Internal transfers within the bank
Electronic deposits and withdrawals
You can have money transferred into your account immediately. However, this can happen if your employer pays you in direct deposit.
Request a check
Benefits Of A Savings Account
Savings accounts give you a location to keep your money aside from your regular banking needs. This allows you to set aside funds for a specific aim.
Savings accounts yield income in addition to keeping your assets safe. Therefore, it’s better to put your unused money in a savings account rather than accumulating cash in your checking account. At the same time, unlike fixed deposits, which levy a penalty if you remove your funds too soon, your access to funds in a savings account will stay highly liquid.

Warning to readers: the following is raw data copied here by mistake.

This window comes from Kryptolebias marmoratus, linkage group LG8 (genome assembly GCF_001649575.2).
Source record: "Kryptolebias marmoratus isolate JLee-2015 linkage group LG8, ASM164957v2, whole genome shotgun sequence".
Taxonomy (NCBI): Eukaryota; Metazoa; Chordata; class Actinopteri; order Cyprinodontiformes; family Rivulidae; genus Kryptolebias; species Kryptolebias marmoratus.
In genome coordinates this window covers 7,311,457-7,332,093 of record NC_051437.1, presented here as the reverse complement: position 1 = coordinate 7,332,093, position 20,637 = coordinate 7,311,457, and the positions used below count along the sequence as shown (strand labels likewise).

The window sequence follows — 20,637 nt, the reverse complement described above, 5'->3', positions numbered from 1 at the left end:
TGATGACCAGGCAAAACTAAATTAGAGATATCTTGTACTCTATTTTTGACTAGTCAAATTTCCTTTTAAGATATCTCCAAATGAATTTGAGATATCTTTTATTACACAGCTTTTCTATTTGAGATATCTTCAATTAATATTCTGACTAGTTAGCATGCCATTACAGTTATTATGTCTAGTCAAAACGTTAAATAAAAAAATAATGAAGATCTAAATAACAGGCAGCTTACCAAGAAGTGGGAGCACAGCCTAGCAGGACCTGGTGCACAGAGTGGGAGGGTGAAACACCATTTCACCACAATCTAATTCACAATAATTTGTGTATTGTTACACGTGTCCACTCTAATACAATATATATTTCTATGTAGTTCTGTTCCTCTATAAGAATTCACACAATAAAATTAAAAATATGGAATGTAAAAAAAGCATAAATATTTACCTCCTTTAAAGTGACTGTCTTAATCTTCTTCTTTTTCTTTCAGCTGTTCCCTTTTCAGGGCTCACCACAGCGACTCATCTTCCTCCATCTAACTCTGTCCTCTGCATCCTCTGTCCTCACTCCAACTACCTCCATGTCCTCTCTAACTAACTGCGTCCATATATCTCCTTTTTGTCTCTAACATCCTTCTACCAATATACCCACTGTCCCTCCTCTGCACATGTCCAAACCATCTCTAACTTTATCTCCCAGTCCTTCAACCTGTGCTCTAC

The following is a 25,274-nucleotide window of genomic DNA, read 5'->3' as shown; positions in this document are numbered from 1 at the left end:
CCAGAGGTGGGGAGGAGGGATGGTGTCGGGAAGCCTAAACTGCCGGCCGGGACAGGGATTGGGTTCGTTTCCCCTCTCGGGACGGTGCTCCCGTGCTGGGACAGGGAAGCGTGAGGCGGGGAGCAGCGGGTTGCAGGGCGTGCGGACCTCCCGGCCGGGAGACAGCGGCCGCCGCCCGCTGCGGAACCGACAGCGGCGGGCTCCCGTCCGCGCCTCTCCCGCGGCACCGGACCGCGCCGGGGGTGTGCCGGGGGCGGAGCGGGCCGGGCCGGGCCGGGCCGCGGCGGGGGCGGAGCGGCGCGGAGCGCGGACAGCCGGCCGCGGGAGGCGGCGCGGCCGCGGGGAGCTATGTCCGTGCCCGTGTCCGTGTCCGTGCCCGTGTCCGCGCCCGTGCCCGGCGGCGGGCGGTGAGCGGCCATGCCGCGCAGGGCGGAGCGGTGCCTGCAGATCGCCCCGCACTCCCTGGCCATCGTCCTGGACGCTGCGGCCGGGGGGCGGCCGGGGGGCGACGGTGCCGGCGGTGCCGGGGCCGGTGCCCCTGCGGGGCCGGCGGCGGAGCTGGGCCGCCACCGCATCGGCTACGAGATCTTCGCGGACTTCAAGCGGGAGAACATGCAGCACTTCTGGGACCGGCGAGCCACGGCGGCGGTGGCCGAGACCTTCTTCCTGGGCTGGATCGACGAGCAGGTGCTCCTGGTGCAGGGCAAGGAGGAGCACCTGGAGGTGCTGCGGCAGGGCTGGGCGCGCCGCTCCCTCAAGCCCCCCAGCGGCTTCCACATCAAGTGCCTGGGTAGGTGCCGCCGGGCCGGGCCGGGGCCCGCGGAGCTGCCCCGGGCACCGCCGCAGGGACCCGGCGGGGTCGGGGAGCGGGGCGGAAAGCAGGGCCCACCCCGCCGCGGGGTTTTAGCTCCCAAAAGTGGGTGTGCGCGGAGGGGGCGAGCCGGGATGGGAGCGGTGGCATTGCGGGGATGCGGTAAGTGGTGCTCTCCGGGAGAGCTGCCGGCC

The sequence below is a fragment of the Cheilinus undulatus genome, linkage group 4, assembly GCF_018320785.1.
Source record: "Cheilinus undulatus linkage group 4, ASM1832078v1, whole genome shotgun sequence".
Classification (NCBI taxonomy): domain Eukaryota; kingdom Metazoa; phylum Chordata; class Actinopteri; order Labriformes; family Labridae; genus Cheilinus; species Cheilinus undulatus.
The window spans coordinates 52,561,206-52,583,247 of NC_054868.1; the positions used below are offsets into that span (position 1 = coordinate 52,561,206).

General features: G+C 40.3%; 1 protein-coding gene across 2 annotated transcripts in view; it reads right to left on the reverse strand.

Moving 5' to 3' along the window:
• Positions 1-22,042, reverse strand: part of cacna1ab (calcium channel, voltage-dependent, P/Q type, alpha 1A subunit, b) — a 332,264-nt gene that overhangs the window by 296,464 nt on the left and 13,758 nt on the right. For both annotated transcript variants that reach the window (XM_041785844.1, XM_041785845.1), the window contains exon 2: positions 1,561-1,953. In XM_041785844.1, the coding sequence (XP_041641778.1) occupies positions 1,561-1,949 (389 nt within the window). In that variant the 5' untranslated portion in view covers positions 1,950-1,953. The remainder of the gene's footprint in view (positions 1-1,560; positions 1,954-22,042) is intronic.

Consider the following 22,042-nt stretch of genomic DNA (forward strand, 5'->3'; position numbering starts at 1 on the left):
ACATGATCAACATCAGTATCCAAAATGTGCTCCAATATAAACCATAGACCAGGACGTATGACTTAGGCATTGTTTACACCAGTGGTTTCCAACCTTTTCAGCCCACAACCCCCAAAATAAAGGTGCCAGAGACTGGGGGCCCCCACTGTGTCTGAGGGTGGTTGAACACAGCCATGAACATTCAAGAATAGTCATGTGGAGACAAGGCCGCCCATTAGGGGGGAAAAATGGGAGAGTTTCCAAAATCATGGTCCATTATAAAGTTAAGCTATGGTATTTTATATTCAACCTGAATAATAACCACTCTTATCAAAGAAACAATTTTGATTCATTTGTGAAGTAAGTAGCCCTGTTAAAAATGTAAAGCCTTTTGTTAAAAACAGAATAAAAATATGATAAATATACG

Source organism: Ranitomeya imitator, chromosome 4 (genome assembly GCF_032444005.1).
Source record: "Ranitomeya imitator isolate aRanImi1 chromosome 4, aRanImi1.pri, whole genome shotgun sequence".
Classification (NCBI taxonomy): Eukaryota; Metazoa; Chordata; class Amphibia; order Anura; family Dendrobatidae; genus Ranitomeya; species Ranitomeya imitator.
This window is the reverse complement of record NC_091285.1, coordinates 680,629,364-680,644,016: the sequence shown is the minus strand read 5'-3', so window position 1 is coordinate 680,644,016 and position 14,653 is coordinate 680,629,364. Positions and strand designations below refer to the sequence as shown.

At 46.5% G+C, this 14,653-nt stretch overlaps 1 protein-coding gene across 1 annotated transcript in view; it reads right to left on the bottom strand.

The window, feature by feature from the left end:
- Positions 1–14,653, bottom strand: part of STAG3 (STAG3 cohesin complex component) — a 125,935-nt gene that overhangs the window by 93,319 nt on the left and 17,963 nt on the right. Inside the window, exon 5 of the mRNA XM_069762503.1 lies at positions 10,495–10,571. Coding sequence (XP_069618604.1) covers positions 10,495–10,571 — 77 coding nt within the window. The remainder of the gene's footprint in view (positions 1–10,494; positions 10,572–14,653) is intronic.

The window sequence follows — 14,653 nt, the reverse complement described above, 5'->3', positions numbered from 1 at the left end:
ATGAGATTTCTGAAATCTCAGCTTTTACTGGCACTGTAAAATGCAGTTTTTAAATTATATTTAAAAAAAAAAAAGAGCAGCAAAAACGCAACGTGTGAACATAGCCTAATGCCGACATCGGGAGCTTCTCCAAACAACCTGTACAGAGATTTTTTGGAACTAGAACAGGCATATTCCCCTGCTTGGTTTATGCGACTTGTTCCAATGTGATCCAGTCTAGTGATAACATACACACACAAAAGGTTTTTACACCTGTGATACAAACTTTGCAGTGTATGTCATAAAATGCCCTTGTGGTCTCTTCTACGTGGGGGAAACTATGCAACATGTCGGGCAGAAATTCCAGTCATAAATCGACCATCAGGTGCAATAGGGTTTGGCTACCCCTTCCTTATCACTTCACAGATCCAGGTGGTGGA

Having a savings account at the same bank as your primary checking account can provide various advantages. These include convenience and efficiency. Deposits or withdrawals from your checking account to your savings account will take place immediately. This makes it simple to transfer money from your checking account to your savings account. You can collect interest immediately—or the other way if you need to cover a hefty checking transaction.
Many financial institutions allow you to open numerous savings accounts. This can be useful if you want to track your progress toward multiple goals. For example, you could have one savings account to put money aside for a big trip. And you can have another account to retain cash from your checking account.
Types of Savings accounts
Traditional Savings Account: The most prevalent type of savings account is a standard savings account. These are available at traditional banks and credit unions. You won’t usually obtain the best savings account rates with this type of account.